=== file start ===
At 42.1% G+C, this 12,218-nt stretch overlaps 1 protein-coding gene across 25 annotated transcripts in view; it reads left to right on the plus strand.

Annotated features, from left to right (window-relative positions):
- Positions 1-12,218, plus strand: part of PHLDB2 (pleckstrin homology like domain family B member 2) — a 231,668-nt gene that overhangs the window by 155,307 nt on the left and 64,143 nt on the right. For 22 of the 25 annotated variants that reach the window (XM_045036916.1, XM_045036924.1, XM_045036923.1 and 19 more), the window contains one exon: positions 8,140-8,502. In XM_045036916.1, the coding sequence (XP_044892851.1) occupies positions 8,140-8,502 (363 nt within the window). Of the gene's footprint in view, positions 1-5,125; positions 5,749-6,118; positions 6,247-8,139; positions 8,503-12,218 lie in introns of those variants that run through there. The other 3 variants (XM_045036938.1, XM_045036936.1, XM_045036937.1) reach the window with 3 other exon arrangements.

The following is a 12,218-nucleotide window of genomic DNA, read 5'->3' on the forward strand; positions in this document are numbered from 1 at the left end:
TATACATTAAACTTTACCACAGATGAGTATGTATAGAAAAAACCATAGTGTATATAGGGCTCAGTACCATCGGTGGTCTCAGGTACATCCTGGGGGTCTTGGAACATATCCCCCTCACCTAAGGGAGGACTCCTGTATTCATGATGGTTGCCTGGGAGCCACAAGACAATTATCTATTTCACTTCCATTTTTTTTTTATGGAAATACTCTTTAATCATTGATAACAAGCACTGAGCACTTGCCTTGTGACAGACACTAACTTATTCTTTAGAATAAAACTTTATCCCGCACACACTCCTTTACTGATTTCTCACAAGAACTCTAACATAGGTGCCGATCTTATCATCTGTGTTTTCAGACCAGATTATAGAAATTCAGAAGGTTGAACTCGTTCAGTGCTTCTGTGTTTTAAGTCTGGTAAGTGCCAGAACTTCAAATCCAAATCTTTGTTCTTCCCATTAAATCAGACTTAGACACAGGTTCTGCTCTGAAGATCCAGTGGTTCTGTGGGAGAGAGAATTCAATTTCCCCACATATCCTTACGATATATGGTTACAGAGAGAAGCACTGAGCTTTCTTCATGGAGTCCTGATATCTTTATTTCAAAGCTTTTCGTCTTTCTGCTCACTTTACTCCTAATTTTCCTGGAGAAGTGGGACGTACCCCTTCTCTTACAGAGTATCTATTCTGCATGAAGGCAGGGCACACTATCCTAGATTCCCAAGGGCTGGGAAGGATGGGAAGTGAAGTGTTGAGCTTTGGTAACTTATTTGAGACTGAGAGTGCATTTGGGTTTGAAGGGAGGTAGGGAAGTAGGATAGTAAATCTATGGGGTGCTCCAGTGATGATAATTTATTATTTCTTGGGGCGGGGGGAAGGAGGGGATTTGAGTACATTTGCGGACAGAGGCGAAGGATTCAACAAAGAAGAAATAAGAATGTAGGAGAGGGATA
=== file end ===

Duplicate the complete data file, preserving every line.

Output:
At 42.1% G+C, this 12,218-nt stretch overlaps 1 protein-coding gene across 25 annotated transcripts in view; it reads left to right on the plus strand.

Annotated features, from left to right (window-relative positions):
- Positions 1-12,218, plus strand: part of PHLDB2 (pleckstrin homology like domain family B member 2) — a 231,668-nt gene that overhangs the window by 155,307 nt on the left and 64,143 nt on the right. For 22 of the 25 annotated variants that reach the window (XM_045036916.1, XM_045036924.1, XM_045036923.1 and 19 more), the window contains one exon: positions 8,140-8,502. In XM_045036916.1, the coding sequence (XP_044892851.1) occupies positions 8,140-8,502 (363 nt within the window). Of the gene's footprint in view, positions 1-5,125; positions 5,749-6,118; positions 6,247-8,139; positions 8,503-12,218 lie in introns of those variants that run through there. The other 3 variants (XM_045036938.1, XM_045036936.1, XM_045036937.1) reach the window with 3 other exon arrangements.

The following is a 12,218-nucleotide window of genomic DNA, read 5'->3' on the forward strand; positions in this document are numbered from 1 at the left end:
TATACATTAAACTTTACCACAGATGAGTATGTATAGAAAAAACCATAGTGTATATAGGGCTCAGTACCATCGGTGGTCTCAGGTACATCCTGGGGGTCTTGGAACATATCCCCCTCACCTAAGGGAGGACTCCTGTATTCATGATGGTTGCCTGGGAGCCACAAGACAATTATCTATTTCACTTCCATTTTTTTTTTATGGAAATACTCTTTAATCATTGATAACAAGCACTGAGCACTTGCCTTGTGACAGACACTAACTTATTCTTTAGAATAAAACTTTATCCCGCACACACTCCTTTACTGATTTCTCACAAGAACTCTAACATAGGTGCCGATCTTATCATCTGTGTTTTCAGACCAGATTATAGAAATTCAGAAGGTTGAACTCGTTCAGTGCTTCTGTGTTTTAAGTCTGGTAAGTGCCAGAACTTCAAATCCAAATCTTTGTTCTTCCCATTAAATCAGACTTAGACACAGGTTCTGCTCTGAAGATCCAGTGGTTCTGTGGGAGAGAGAATTCAATTTCCCCACATATCCTTACGATATATGGTTACAGAGAGAAGCACTGAGCTTTCTTCATGGAGTCCTGATATCTTTATTTCAAAGCTTTTCGTCTTTCTGCTCACTTTACTCCTAATTTTCCTGGAGAAGTGGGACGTACCCCTTCTCTTACAGAGTATCTATTCTGCATGAAGGCAGGGCACACTATCCTAGATTCCCAAGGGCTGGGAAGGATGGGAAGTGAAGTGTTGAGCTTTGGTAACTTATTTGAGACTGAGAGTGCATTTGGGTTTGAAGGGAGGTAGGGAAGTAGGATAGTAAATCTATGGGGTGCTCCAGTGATGATAATTTATTATTTCTTGGGGCGGGGGGAAGGAGGGGATTTGAGTACATTTGCGGACAGAGGCGAAGGATTCAACAAAGAAGAAATAAGAATGTAGGAGAGGGATA